To examine innovative solutions for engaging in urban regeneration, multi-functional land use planning and holistic and creative design by examining emerging themes in urban development and design. For example, the use of organic materials and green processes that are inspired by nature (i.e. biomimicry), the exploitation of dormant or disused development sites, existing poor quality or under-used public parks and spaces left over after planning (SLOAP) and explore potential for creative design using collaborative processes.

Sub-objectives:

  • Examine the potential for alternative resilient solutions for food and energy production, community engagement and urban planning / SME liaisons through development of co-ordinated system of land use planning
  • Research mechanisms and strategies (such as biomimicry and creative design) that will unlock the potential of abandoned, deserted, vacant or contaminated urban sites at various levels and spatial scales.
  • Carry out a full inventory of local authority sites with the potential for drawing on community capital to enhance social resilience structures.
  • Assess the sustainable re-use (temporary or permanent) use of buildings on vacant sites by examining the cost of clearing sites compared with the re-use of derelict or half built buildings for community gain, ecosystem services, health and welfare and the stimulation and support of small industries or artistic projects.
  • Assess and expand upon the novel concept of ‘urban comfort zones’ and develop strategies for their incorporation into planning processes.
  • Develop a mechanism and working framework for engaging in collaborative planning processes and community-driven actions to address land use issues, health and welfare concerns and ecosystem services.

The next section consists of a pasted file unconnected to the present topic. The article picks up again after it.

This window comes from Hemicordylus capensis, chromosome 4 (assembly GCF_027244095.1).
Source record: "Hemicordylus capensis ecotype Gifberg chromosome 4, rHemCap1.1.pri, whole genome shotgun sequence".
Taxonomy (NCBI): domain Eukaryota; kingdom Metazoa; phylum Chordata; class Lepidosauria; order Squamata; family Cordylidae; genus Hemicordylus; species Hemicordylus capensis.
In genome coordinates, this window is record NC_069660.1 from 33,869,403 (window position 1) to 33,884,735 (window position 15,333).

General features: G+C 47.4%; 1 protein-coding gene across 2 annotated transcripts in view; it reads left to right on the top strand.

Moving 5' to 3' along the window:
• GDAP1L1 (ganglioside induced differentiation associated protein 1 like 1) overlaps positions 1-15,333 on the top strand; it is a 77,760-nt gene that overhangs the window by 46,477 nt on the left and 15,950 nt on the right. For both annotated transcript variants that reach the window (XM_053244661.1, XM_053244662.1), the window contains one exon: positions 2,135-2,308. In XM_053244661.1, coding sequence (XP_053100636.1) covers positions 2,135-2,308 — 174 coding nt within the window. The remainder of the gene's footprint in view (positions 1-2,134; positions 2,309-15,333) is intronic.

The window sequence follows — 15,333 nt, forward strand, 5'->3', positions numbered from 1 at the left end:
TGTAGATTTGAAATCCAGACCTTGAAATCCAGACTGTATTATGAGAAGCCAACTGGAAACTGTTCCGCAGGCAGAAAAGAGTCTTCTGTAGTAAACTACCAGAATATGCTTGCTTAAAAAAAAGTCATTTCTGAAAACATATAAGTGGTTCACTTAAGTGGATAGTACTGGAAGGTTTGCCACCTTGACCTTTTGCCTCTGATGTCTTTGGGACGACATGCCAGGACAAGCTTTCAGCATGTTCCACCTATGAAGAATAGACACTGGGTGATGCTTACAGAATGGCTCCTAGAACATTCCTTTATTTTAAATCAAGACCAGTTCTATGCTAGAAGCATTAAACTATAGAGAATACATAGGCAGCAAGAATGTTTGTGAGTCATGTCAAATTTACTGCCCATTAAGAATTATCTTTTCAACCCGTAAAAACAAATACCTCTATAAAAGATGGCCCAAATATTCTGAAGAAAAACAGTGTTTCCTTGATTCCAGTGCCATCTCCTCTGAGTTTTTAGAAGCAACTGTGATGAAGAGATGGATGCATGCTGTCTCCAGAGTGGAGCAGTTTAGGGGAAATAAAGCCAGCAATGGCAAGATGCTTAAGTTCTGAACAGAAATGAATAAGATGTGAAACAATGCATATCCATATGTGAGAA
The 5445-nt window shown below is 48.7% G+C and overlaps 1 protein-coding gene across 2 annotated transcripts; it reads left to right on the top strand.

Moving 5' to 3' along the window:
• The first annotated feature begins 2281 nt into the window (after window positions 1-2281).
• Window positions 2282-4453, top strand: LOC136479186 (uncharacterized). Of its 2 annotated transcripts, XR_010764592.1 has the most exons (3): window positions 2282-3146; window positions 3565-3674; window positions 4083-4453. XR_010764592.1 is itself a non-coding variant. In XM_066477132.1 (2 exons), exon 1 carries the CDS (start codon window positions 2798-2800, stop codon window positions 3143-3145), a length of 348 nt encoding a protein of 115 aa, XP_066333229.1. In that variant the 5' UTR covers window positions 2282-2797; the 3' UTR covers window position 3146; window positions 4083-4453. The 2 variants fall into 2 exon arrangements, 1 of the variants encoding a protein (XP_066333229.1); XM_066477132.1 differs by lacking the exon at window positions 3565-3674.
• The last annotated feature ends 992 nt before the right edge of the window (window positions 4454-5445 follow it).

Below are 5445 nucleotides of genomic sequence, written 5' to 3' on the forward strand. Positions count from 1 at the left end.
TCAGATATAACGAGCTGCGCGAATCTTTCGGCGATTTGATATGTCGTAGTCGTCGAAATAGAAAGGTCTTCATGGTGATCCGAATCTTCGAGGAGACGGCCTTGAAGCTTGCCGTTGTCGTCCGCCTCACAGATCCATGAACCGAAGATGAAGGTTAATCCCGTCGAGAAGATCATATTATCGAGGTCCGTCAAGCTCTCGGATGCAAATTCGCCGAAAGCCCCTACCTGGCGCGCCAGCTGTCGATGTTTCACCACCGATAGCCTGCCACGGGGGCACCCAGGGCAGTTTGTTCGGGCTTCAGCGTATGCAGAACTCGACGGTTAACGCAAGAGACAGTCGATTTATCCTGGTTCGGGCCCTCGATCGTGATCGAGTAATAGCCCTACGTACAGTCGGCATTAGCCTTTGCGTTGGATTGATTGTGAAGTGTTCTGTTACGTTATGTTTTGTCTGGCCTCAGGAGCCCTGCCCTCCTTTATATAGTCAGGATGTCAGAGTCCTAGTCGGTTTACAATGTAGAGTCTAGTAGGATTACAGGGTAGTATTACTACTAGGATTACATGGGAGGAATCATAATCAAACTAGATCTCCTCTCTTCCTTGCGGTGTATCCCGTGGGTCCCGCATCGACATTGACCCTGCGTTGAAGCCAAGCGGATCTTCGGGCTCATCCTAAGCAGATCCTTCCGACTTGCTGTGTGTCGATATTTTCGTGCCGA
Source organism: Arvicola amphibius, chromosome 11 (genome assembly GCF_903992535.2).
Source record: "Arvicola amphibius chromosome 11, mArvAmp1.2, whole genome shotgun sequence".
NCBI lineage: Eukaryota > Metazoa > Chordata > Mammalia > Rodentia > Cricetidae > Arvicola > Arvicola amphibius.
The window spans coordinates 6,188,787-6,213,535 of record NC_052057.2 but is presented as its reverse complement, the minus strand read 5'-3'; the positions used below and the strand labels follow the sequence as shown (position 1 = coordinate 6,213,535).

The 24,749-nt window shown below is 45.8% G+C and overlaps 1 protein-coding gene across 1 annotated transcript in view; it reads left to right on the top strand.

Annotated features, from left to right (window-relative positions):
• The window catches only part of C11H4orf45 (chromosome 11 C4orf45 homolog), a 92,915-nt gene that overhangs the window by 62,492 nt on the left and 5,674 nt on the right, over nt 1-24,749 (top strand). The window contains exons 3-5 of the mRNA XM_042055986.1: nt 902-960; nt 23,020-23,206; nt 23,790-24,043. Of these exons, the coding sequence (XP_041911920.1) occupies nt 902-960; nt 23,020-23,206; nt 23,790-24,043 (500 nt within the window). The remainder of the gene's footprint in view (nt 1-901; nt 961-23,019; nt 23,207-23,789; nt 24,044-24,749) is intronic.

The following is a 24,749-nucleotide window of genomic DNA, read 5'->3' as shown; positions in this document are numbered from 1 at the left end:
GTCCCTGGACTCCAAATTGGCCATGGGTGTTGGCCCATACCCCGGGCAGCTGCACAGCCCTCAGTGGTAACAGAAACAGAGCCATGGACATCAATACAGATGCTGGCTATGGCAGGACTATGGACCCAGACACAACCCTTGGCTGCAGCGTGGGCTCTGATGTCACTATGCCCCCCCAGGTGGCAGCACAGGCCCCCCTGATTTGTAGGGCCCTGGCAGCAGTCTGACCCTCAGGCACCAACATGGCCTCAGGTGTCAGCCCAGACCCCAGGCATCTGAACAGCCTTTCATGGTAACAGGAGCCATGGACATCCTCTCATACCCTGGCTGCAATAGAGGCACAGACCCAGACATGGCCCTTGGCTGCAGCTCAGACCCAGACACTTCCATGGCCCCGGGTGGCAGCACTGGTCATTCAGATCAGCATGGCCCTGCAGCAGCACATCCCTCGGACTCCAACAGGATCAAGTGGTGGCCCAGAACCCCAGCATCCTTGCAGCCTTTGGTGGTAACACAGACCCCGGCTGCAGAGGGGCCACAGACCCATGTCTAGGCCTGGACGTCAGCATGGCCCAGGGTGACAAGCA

• Identify mechanisms for creating new and imaginative funding; for example the use of Tax Increment Financing (TIF)
  • Pilot test combined strategies in selected neighbourhoods in Dublin, Stuttgart, Nottingham and London.
  • Measure impact and results of pilot actions in the participating case study areas and to use this data to develop visions, feasible strategies, spatial scenarios and guidance tools that would enable adaptive governance, collaborative decision-making, and behavioural change in urban regeneration and land use planning throughout the TURaS project network and in a wider European context.

Description of work and role of partners

Overall WP Leader: Dr. Karen Foley / Dr. Marcus Collier, UCD

T3.1 Workpackage kick-off meeting
Lead Partner: UCD (ALCE / GPEP). Other Partners: All WP participants

  • Initial meeting to discuss, plan and develop the various sub-tasks of the workpackage.

T3.2 Examine the potential for alternative resilient solutions through development of co-ordinated system of land use planning
Lead Partners: U STUTT (SI/ILPE) Other Partners: UCD (ALCE / GPEP), IFS,LjubU'

  • Review European urban land use planning approaches with respect to sustainable practices and urban regeneration
  • Establish a policy platform for introducing a new paradigm in European planning and land-use
  • Identify existing strengths and shortcomings in the sphere of sustainability and resilience thinking within the urban planning and management arenas
  • Identify current and emerging research tools aimed at promoting integration between the design and the ecological realms
  • Identify case study neighbourhoods / city sub-sections that may be suitable for trial and/or demonstration sites